When I taught in college classes, I often shared with students in our New Testament class that “Great and terrible” was the greatest and most accurate description of what the Bible has to say about the end times. So, what exactly is Zechariah seeing here? Let’s turn to pastor and author Bryan R. Gregory to help us see what the text is saying.
The battle commences when the Lord gathers all the nations to Jerusalem to fight against the city. In Zechariah 12, the nations were gathering against Jerusalem, and God defended her. But in this climactic oracle a shift of emphasis occurs. Now it is not the nations who are gathering against the city on their own initiative, it is God who is bringing the nations against Jerusalem and the results are much graver….The situation is similar to Jeremiah’s oracle against Jerusalem and Zedekiah (Jer. 21:3–7). There the Lord declared his intention to use the Babylonian army as his weapon of attack against a sinful Jerusalem (cf. also Ezek. 38:19–23; 39:10). Similarly, when the day of the Lord arrives, the Lord brings judgment on the city for its sin—a judgment described in graphic terms. Nevertheless, the ultimate intent is not to annihilate Jerusalem but to purge it and to refine a remnant, just as in Zechariah 12:1–13:9.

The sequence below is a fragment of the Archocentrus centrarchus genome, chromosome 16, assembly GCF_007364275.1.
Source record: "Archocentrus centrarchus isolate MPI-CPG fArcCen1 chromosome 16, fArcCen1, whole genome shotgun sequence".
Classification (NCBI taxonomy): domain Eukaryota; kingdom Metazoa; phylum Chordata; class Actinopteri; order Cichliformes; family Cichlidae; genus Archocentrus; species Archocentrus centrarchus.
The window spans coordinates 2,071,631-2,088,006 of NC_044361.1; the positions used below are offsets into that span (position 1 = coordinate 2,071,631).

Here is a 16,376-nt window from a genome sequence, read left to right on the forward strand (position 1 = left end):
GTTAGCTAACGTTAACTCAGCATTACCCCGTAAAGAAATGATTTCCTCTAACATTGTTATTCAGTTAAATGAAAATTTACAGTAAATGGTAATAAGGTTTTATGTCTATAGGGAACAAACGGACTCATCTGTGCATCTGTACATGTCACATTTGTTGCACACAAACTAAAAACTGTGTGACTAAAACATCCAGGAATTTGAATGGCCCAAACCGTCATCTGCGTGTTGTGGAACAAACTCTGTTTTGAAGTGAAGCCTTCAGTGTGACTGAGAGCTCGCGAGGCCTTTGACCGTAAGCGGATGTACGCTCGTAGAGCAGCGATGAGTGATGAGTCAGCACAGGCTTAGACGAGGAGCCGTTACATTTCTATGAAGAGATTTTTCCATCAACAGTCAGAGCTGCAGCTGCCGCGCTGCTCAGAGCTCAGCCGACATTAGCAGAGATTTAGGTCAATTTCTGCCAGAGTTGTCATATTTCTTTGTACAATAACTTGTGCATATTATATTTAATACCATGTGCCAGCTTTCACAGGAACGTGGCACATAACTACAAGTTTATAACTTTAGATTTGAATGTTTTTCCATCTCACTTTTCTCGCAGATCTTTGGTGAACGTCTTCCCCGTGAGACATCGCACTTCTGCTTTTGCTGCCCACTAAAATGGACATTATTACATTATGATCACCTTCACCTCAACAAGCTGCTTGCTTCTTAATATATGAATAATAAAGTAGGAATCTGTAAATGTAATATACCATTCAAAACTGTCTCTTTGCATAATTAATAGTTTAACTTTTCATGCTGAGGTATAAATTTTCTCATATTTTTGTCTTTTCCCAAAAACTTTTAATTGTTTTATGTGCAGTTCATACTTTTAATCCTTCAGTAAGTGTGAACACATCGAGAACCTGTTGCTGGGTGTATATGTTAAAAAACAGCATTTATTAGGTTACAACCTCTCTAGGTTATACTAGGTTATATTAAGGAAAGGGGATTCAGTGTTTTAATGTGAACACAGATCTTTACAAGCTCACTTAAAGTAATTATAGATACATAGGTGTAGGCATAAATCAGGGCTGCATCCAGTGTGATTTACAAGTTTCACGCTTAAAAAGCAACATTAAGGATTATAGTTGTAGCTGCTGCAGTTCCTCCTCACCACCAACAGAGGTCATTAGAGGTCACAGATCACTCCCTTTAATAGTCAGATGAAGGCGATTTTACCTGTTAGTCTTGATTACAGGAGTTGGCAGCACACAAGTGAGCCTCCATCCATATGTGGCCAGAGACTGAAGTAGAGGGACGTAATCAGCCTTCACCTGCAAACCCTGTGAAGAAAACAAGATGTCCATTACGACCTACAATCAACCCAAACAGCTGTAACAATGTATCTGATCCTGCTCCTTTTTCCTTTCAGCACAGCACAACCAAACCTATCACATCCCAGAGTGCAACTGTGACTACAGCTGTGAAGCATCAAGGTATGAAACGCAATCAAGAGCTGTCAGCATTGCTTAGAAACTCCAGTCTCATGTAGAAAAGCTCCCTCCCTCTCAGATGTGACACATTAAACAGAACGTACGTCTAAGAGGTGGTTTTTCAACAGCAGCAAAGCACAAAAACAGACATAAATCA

Afterward, the Lord will turn his attention to the attacking nations, fighting against them (and for his people) as in the day of battle. When the Lord appears, he will stand on the Mount of Olives to the east of Jerusalem. This is not an incidental point. When the Lord departed from the temple at the beginning of the exile, he left the city and stood on the Mount of Olives (Ezek. 11:23). And his return was to be from the same eastern direction (Ezek. 43:1–3). Thus, the expectation of the Lord’s return led the people to look in the same direction: east toward the Mount of Olives.